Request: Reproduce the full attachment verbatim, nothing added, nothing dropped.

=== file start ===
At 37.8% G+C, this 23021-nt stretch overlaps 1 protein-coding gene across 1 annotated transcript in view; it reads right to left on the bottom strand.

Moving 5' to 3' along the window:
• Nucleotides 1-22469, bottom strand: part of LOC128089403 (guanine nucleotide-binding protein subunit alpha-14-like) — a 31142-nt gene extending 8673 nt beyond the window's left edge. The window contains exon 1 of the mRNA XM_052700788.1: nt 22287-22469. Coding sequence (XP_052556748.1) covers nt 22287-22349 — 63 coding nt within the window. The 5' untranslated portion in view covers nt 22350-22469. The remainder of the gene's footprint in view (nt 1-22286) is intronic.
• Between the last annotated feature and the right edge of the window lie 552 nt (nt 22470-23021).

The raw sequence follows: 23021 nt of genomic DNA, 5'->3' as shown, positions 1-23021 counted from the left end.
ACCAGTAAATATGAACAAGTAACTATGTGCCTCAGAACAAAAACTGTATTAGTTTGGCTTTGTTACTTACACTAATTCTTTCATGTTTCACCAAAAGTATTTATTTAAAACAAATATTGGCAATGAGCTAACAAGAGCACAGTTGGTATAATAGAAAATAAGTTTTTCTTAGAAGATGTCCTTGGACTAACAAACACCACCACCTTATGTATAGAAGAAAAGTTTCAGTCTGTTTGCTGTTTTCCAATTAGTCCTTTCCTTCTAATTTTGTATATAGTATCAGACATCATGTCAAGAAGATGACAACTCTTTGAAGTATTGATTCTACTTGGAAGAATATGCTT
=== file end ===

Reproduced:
At 37.8% G+C, this 23021-nt stretch overlaps 1 protein-coding gene across 1 annotated transcript in view; it reads right to left on the bottom strand.

Moving 5' to 3' along the window:
• Nucleotides 1-22469, bottom strand: part of LOC128089403 (guanine nucleotide-binding protein subunit alpha-14-like) — a 31142-nt gene extending 8673 nt beyond the window's left edge. The window contains exon 1 of the mRNA XM_052700788.1: nt 22287-22469. Coding sequence (XP_052556748.1) covers nt 22287-22349 — 63 coding nt within the window. The 5' untranslated portion in view covers nt 22350-22469. The remainder of the gene's footprint in view (nt 1-22286) is intronic.
• Between the last annotated feature and the right edge of the window lie 552 nt (nt 22470-23021).

The raw sequence follows: 23021 nt of genomic DNA, 5'->3' as shown, positions 1-23021 counted from the left end.
ACCAGTAAATATGAACAAGTAACTATGTGCCTCAGAACAAAAACTGTATTAGTTTGGCTTTGTTACTTACACTAATTCTTTCATGTTTCACCAAAAGTATTTATTTAAAACAAATATTGGCAATGAGCTAACAAGAGCACAGTTGGTATAATAGAAAATAAGTTTTTCTTAGAAGATGTCCTTGGACTAACAAACACCACCACCTTATGTATAGAAGAAAAGTTTCAGTCTGTTTGCTGTTTTCCAATTAGTCCTTTCCTTCTAATTTTGTATATAGTATCAGACATCATGTCAAGAAGATGACAACTCTTTGAAGTATTGATTCTACTTGGAAGAATATGCTT